No, because I struggle with it myself. I find continuum mechanics is a complicated subject. My suggestion is drop the number of dimensions and consider a wire like a guitar string. Deformations of a wire obey a constitutive relation most call Hook's law.
Okay, but if we take a point ##x## on the string, then that point should be equilibrium otherwise the system will move. But for elongation ##x## must be displaced, isn’t it?
 
  • #27
Aha! I think it’s after the displacement that equilibrium will be achieved.
 
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  • #28
Adesh said:
Aha! I think it’s after the displacement that equilibrium will be achieved.
Bingo. Very same happens in 3d but with tensor fields and shear and a bunch of stuff that make the basics significantly less transparent. BTW tensors in continuum mechanics are quite interesting. Good luck with your studies.
 
  • #29
Paul Colby said:
Bingo. Very same happens in 3d but with tensor fields and shear and a bunch of stuff that make the basics significantly less transparent. BTW tensors in continuum mechanics are quite interesting. Good luck with your studies.
I enjoyed talking (I mean learning) from you. Thanks :-)
 
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  • #30
Adesh said:
How by Newton’s second law the forces on both sides need to be zero?
Who said they need to be zero?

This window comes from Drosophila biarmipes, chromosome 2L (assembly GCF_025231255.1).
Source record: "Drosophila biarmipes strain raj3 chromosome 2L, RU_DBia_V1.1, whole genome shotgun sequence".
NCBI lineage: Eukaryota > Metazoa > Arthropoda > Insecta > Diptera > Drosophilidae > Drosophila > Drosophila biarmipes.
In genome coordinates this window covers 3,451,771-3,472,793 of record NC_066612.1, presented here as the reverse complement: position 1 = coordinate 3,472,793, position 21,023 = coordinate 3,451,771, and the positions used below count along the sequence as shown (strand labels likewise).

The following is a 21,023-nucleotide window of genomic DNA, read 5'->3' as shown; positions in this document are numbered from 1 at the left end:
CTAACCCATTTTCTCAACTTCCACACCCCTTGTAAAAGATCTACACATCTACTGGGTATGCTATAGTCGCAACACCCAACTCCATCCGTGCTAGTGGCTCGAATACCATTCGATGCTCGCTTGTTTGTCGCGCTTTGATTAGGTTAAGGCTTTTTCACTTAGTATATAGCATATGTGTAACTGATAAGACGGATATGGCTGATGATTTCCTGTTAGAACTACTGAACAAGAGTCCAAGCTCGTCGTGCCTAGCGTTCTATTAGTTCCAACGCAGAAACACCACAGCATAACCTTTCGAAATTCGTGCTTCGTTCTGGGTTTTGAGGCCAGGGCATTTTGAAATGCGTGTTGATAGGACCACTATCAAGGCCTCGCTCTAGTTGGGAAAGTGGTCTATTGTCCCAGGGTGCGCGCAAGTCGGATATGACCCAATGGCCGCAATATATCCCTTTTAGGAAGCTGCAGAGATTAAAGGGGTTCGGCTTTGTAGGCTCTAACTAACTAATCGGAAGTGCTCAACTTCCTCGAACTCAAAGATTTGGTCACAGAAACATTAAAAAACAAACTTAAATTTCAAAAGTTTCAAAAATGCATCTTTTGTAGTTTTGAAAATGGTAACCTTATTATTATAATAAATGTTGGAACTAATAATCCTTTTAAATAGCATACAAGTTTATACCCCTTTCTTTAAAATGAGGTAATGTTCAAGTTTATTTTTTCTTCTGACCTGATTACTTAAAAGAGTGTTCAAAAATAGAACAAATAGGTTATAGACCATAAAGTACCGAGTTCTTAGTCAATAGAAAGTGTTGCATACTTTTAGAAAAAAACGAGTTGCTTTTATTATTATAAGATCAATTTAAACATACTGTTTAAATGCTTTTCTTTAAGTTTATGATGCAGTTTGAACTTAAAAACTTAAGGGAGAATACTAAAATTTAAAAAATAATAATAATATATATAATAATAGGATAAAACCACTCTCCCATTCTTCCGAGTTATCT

• #31
Paul Colby said:
The part where the forces on my bottom vanish, apparently.
The vertical surface doesn’t have a bottom?
 
  • #32
Chestermiller said:
The vertical surface doesn’t have a bottom?
Who said I was slouching?
 

Related to Analysis of a deformable body and Newton's 3rd Law

1. What is a deformable body?

A deformable body is an object or material that can change shape or size in response to external forces. This can include stretching, bending, or compressing.

2. How is Newton's 3rd Law related to the analysis of a deformable body?

Newton's 3rd Law states that for every action, there is an equal and opposite reaction. In the context of a deformable body, this means that when a force is applied to the body, it will react with an equal and opposite force, causing it to deform.

3. What factors affect the deformation of a body?

The deformation of a body is affected by several factors, including the material properties of the body (such as elasticity and strength), the magnitude and direction of the applied force, and the shape and size of the body.

4. How is the analysis of a deformable body used in real-world applications?

The analysis of a deformable body is used in many real-world applications, such as designing structures and machines, predicting the behavior of materials under different conditions, and understanding the mechanics of human and animal movement.

5. Can Newton's 3rd Law be applied to non-deformable bodies?

Yes, Newton's 3rd Law can be applied to both deformable and non-deformable bodies. However, the deformation of a body may affect the magnitude and direction of the reaction force, so it is important to consider the material properties and behavior of the body in the analysis.